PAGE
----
Brussels is taking a “soft touch” approach to regulating blockchain as it explores the technology’s applications across government services.
The European Commission is approaching blockchain with “acceptance and support but a healthy degree of caution” said Romanian member of the European Parliament Sorin Moisa speaking at an event in London in Tuesday.
He also said that a warning on initial coin offerings issued by the European financial watchdog earlier this month and which said they would be treated as securities would not apply to utility tokens. These differ from cryptocurrencies in that they facilitate a transaction rather than having an intrinsic value in themselves.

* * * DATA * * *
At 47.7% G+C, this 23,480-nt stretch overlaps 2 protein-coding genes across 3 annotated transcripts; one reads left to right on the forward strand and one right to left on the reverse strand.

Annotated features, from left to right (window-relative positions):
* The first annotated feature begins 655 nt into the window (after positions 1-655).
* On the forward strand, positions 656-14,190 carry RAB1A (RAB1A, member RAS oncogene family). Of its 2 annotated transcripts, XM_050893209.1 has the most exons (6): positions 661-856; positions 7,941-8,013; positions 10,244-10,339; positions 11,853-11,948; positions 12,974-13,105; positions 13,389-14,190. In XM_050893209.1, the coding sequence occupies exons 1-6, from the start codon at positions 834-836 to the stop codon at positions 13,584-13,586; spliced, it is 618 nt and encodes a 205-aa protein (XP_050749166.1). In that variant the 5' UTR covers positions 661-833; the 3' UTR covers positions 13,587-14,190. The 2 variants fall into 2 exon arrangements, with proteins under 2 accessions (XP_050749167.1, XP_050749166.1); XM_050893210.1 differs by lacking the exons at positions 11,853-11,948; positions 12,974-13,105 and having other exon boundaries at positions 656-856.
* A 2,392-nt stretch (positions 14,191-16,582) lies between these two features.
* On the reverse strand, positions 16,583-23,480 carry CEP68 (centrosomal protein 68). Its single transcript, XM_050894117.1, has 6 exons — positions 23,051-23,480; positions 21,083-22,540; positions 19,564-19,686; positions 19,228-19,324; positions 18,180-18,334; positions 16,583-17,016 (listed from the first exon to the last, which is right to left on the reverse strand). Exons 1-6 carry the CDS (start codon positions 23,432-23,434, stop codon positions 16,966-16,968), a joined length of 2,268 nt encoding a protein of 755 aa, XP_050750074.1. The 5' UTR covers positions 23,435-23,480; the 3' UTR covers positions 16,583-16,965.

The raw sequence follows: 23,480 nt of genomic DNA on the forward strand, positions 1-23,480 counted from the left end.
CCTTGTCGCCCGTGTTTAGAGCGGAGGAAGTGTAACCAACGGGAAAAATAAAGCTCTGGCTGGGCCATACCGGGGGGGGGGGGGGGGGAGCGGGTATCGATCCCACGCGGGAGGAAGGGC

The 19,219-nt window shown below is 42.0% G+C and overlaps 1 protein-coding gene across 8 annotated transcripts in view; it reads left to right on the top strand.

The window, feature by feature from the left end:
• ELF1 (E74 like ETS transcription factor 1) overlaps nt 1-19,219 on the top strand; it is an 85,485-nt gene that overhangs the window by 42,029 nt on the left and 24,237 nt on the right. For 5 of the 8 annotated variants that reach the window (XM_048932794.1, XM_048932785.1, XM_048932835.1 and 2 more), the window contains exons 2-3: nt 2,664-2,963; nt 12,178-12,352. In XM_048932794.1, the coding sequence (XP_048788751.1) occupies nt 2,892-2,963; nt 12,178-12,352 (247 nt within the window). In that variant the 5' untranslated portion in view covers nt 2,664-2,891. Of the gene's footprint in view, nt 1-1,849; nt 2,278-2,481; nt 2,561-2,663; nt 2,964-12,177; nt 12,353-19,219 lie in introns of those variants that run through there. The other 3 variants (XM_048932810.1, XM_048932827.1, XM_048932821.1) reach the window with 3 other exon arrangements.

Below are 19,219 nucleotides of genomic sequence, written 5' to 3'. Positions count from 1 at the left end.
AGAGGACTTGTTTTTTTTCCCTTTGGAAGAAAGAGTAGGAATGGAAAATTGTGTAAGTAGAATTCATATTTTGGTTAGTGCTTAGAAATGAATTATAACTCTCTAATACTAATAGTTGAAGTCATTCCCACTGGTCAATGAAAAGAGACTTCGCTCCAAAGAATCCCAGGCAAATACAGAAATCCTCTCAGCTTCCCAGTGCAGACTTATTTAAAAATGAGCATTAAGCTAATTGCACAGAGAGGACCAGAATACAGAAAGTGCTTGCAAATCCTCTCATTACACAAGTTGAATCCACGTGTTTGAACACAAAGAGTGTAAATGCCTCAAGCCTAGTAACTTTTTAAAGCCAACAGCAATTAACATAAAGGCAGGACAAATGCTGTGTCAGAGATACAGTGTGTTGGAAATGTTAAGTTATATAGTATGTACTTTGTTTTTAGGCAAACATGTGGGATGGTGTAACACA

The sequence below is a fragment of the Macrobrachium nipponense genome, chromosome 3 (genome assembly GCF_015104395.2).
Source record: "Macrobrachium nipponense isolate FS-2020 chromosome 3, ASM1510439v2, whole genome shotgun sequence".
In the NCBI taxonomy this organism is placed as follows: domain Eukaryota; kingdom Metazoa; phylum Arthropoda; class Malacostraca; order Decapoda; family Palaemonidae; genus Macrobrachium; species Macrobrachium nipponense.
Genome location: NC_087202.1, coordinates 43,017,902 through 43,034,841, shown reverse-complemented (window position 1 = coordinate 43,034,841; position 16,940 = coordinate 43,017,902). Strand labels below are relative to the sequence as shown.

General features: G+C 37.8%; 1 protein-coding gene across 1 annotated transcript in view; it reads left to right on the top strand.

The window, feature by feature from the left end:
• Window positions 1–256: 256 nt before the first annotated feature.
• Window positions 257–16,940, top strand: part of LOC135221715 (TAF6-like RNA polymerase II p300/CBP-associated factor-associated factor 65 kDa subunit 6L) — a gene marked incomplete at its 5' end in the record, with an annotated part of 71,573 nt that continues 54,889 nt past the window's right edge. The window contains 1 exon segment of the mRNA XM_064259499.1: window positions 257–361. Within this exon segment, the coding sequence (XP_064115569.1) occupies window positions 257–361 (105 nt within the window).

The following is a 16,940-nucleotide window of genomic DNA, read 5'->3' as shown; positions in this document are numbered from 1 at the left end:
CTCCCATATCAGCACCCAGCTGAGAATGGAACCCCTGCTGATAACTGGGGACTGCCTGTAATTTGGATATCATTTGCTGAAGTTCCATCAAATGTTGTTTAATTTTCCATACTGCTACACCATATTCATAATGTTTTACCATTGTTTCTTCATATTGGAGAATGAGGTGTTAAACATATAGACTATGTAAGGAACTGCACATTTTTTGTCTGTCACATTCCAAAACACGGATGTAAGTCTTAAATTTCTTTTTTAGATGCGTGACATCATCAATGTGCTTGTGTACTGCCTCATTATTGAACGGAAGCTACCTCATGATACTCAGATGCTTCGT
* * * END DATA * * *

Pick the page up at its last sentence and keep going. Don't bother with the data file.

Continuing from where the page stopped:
An EU Observatory will launch early next year, said Moisa, to monitor the opportunities and risks of the technology, as well as identify areas where it could be put into use by the European Commission, such as procurement or VAT reporting.
The commission will also launch a pilot project next year, focused on using blockchain for financial reporting as well as a white paper discussing the technology.
“There is both fascination and bewilderment in Brussels with blockchain. Awareness however is growing. There’s a drive to understand, to pilot and experiment, and also to regulate,” he said.